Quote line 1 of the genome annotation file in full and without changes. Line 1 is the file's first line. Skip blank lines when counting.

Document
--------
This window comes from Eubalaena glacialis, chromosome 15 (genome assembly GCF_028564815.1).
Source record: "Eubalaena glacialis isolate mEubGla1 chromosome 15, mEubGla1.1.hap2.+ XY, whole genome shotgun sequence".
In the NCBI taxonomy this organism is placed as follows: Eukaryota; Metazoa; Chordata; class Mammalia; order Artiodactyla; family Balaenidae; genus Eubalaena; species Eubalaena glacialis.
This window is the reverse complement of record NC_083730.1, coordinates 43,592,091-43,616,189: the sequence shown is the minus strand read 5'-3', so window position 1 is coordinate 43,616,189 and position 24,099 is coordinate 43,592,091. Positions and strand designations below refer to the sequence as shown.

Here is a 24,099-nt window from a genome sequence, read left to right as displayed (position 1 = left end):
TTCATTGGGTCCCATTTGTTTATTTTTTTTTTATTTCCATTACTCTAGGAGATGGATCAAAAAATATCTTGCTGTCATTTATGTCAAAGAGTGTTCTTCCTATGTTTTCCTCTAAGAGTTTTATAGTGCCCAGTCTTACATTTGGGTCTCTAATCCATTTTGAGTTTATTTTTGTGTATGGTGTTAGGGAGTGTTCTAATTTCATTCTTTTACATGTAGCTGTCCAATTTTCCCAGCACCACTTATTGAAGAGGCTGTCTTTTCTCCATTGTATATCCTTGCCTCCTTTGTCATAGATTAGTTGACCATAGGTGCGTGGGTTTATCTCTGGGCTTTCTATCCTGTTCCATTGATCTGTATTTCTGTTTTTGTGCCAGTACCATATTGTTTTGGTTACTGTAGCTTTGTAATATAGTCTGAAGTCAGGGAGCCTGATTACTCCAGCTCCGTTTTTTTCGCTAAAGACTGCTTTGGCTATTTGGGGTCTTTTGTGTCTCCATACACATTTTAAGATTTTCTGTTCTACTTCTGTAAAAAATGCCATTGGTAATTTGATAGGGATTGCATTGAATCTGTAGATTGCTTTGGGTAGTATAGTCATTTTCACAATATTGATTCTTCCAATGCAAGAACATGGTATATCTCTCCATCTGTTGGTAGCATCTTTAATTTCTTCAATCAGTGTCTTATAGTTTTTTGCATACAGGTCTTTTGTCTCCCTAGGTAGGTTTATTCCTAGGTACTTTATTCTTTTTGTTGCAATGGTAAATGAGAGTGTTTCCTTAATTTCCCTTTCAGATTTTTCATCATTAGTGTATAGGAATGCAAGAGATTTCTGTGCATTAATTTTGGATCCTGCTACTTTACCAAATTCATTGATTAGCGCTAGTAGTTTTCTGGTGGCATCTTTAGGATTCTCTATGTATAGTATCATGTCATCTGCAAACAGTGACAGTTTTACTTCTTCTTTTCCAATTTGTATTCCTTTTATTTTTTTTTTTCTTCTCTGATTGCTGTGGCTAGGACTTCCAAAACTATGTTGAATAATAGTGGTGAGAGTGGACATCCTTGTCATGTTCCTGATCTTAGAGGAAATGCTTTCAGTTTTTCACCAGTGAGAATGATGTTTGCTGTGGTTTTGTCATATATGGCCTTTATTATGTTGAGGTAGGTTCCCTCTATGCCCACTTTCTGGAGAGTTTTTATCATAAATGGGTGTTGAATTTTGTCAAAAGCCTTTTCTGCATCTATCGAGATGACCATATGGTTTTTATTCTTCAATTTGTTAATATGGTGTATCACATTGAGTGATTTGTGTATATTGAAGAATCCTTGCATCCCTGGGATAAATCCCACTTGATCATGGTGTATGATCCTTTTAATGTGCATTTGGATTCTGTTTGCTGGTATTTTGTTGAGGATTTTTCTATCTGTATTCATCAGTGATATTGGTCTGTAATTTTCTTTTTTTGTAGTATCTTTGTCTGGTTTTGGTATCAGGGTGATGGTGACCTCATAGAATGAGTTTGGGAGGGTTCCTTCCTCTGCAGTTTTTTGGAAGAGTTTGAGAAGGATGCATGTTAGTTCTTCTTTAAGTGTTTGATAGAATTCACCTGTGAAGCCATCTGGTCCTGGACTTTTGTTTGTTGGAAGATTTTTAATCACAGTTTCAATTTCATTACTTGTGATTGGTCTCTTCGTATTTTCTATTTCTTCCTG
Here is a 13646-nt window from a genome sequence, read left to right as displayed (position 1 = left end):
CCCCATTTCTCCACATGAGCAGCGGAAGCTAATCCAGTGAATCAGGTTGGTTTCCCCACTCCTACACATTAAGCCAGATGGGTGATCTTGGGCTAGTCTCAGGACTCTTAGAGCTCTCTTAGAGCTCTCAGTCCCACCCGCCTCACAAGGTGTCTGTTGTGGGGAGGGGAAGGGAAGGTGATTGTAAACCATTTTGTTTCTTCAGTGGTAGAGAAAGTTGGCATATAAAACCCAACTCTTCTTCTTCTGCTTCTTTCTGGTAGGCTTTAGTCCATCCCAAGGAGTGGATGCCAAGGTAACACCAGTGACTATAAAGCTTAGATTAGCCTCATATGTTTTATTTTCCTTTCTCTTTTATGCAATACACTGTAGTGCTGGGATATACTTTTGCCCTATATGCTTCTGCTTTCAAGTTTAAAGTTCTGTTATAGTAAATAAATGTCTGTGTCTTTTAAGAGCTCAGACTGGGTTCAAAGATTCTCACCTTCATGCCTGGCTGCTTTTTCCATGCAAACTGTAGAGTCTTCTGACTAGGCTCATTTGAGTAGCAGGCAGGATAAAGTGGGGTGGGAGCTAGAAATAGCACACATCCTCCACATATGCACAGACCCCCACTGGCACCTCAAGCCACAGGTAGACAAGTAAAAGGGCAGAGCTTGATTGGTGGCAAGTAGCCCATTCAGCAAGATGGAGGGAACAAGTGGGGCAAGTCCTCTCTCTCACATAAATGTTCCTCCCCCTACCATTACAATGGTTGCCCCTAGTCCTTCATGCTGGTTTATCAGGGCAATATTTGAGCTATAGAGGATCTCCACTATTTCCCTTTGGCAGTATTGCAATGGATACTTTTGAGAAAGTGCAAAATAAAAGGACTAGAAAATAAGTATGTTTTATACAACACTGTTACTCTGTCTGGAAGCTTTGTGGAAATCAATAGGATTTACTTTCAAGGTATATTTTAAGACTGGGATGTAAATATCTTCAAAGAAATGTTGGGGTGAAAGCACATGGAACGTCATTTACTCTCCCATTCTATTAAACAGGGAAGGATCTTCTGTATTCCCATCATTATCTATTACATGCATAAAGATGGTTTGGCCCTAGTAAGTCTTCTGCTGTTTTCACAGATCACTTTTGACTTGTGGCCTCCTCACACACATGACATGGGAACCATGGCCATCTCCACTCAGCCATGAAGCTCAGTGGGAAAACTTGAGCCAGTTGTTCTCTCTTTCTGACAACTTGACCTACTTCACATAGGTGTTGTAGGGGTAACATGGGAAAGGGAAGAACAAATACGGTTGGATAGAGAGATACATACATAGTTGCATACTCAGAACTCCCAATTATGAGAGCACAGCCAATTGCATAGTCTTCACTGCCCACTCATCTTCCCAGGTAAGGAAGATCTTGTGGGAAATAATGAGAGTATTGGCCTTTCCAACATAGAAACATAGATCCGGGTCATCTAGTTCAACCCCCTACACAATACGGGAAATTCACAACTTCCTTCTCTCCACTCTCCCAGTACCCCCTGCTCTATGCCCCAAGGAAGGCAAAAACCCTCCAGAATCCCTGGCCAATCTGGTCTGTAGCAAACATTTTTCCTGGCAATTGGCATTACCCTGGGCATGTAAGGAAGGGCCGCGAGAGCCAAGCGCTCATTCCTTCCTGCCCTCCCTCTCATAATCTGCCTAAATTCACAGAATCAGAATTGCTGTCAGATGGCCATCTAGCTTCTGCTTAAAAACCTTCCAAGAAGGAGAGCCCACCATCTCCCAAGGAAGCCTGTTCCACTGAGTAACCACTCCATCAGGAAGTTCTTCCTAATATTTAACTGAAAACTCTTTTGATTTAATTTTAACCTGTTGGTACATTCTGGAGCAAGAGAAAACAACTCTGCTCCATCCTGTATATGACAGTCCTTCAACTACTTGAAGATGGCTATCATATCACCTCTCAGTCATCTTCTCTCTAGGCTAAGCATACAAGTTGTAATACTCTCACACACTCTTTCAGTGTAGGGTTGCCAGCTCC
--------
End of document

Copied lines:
This window comes from Eubalaena glacialis, chromosome 15 (genome assembly GCF_028564815.1).